Civics are a new concept in Civilization VI. They encompass a civilization's philosophical and ideological progression, allowing for a player to concentrate on things like cultural development and diplomacy instead of just researching the latest military tech. Effectively, in Civilization VI your regular development over time is split in two: scientific and cultural, with both progressing simultaneously. But while scientific development focuses on technology, resources and military, Civics are the main way to develop your society and implement advanced diplomacy and new forms of government.
The Civics Tree[edit | edit source]
Civics are organized in a research tree, very similar to the scientific technologies tree from previous games. We can actually say that the traditional Tech tree has been split in two in Civilization VI, with the two parts being the two sides of the same coin: your civilization's development over time. Progressing through the technology tree requires Science development, while progressing through the Civics tree requires Culture development. And just like your technological research, you are constantly developing a Civic, right from the start of the game. There are 50 civics in the base game, with some not being needed to progress through to the end of the tree (a.k.a. "leaf techs").
The boost mechanics for the Tech tree are also present for the Civics tree - each individual Civic may be boosted by fulfilling an Inspiration requirement, similar to Eurekas in the technology tree. For a list of individual civics, see this page.
The main difference between the two trees (besides the way you progress through them) is in their concept, and the stuff they unlock. While the Technology tree offers military tech, and essential techs for dominating your surroundings, the Civics tree unlocks Social Policies (now called "Policy Cards"), diplomatic options, and subtle military developments, such as formation bonuses, or the ability to combine units into Corps and Armies. We can say that the Civics tree offers roughly half the progress opportunities in the game, related to culture and diplomacy, while the Technological tree offers the progress through military tech and raw science.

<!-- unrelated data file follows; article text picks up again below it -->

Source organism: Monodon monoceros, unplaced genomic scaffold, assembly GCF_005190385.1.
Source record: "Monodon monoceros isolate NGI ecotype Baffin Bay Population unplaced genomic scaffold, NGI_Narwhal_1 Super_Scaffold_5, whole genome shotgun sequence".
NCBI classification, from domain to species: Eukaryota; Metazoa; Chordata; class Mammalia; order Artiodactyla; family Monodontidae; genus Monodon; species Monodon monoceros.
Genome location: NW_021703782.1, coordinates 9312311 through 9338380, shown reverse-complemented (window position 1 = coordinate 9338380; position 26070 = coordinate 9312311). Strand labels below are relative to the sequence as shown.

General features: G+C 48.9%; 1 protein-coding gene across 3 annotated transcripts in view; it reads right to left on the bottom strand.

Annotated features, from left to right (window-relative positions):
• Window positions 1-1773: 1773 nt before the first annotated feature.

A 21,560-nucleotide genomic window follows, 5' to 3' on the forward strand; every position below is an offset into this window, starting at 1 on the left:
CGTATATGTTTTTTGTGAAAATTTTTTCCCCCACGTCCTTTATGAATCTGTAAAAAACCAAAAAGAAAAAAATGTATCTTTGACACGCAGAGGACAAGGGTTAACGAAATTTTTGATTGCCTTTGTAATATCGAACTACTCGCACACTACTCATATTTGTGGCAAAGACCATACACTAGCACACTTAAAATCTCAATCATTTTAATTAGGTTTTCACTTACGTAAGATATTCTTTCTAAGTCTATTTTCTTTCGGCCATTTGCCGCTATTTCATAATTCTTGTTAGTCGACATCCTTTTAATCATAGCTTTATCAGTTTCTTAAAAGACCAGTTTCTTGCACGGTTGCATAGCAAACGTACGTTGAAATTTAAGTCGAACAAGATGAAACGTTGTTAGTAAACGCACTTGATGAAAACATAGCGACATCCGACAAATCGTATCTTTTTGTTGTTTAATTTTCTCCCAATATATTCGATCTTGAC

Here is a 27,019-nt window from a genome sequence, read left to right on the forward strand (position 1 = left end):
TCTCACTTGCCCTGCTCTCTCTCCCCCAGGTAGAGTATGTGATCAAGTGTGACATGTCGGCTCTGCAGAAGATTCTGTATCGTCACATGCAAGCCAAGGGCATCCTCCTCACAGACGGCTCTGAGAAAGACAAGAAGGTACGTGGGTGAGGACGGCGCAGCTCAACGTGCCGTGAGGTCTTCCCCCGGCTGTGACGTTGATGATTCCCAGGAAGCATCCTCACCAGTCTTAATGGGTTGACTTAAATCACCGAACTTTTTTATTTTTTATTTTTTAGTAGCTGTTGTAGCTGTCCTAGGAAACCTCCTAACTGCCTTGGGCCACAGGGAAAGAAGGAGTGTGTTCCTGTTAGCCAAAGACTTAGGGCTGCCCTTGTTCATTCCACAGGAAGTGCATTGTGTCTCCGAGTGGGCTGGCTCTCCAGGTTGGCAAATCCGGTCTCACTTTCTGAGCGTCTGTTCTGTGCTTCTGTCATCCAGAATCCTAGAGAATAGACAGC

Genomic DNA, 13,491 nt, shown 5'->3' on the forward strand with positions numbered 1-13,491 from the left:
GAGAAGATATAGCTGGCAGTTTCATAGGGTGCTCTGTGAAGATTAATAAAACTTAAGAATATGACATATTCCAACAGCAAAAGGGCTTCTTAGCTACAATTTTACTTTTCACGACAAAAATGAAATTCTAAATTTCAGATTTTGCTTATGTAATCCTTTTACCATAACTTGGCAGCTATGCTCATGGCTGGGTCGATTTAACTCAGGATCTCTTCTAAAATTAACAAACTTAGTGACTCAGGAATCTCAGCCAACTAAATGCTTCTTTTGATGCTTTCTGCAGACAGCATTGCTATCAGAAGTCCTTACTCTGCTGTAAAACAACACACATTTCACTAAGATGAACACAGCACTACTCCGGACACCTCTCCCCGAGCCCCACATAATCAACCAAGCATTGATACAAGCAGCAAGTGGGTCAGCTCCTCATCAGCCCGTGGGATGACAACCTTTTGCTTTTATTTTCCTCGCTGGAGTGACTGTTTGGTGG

It is now fully possible for a civilization to develop along cultural lines, and still win the game without bothering with developing science. This allows for an entirely new focus in the game.
Era progress bar[edit | edit source]
Like the Tech tree, underneath the Civics tree in its scroll area you will find the Civic progress bar, which depicts the overall progress of the game (with the current turn marked on the bar), and where approximately each civilization stands in terms of civic development. You will see a number of circles on the bar, each one marking one or more civilizations. A circle marking a single civ bears its leader's portrait, and one marking multiple civs a number; scroll over each circle to see the exact Civic Era it shows, and (if it shows multiple civs) which leaders are currently in it. This way you can have a nice idea of where each civ stands in terms of development compared to the other civs.
Policy Cards[edit | edit source]
- Main article: Policy Cards (Civ6)
The Policy Cards (a.k.a. "Policies") are the actual representations of the social orientation of your nation. Each Policy Card represents an effect, which is activated when you place the card in the appropriate slot in your Government. (For more info on how to do that, please see the Government article.) Policy Cards are unlocked via progress through the Civics Tree.
Old vs. New[edit | edit source]
Civilization VI's Civics system - and more specifically, the Government system - is actually Civilization V's Social Policy system revamped and expanded. Compared to the older game, the new Government system offers much greater flexibility and the possibility to adjust your Social bonuses on-the-fly as the game offers you new challenges. Whereas Civilization V: Brave New World's system presented a more steady and predictable development, it locked you onto a specific path with little possibility for maneuvering. While arguably more powerful, individual Social Policies there were usually too focused into a specific field to allow a civilization to respond to all possible threats (not to mention that once chosen you were stuck with them until the end of the game, for good or ill).
This is where Civilization VI's system really shines! While switching Governments is not that easy, switching individual Policies is very intuitive, and even if you do it only every several turns (when the free possibility presents itself with the development of a new Civic), you are still able to respond almost instantly to the ever-changing situation in the world. The four main types of Policies cover every aspect of the game, and offer an ever-expanding variety of ways to tweak your bonuses, from simple yield-boosting Policies to Policies which depend on gameplay actions and may give you just the right push for just a specific strategy you've chosen at the right moment. The sheer number of Policies towards the end of the game may give you pause come the next opportunity to switch...